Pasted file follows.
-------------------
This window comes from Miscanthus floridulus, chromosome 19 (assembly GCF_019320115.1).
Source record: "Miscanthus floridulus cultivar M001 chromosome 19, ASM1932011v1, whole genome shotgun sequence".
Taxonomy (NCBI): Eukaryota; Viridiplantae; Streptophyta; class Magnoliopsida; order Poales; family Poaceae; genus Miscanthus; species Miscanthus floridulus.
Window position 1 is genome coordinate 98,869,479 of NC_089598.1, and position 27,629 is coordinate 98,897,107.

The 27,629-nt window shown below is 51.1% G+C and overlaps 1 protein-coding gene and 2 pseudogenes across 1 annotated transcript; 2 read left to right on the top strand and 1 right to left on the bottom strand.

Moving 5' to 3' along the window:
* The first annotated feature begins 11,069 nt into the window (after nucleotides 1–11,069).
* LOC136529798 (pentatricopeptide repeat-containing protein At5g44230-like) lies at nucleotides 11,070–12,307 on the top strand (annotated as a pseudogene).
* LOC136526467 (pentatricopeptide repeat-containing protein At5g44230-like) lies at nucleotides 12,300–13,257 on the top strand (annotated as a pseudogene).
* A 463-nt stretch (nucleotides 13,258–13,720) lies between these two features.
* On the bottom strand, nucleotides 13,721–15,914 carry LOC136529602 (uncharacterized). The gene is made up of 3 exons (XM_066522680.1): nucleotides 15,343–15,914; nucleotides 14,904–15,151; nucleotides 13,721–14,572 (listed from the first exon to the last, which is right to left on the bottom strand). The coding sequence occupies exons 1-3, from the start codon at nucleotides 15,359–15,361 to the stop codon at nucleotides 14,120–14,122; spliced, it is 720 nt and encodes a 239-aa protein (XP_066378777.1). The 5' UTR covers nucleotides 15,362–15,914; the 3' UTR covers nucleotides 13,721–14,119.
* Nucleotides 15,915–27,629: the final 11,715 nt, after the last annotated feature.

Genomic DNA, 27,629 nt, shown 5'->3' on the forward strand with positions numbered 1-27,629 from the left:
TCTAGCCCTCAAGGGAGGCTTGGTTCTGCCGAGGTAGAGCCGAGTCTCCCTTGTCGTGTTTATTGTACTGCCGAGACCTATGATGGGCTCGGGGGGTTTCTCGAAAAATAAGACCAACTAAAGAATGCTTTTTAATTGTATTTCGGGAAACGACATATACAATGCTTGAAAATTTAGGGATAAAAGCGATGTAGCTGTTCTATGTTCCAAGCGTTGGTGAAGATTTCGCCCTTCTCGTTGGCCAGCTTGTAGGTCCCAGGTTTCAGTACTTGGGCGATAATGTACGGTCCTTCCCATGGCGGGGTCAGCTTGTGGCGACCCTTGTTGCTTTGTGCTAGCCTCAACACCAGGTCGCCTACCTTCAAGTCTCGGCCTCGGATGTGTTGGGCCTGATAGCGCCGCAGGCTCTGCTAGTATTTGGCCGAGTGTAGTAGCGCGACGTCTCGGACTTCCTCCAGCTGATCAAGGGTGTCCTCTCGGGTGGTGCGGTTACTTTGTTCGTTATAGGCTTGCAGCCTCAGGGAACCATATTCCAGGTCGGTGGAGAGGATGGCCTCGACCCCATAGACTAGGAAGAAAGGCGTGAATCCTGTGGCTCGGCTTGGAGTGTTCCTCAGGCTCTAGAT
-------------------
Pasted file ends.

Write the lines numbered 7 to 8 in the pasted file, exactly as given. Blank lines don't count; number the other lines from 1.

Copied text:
* The first annotated feature begins 11,069 nt into the window (after nucleotides 1–11,069).
* LOC136529798 (pentatricopeptide repeat-containing protein At5g44230-like) lies at nucleotides 11,070–12,307 on the top strand (annotated as a pseudogene).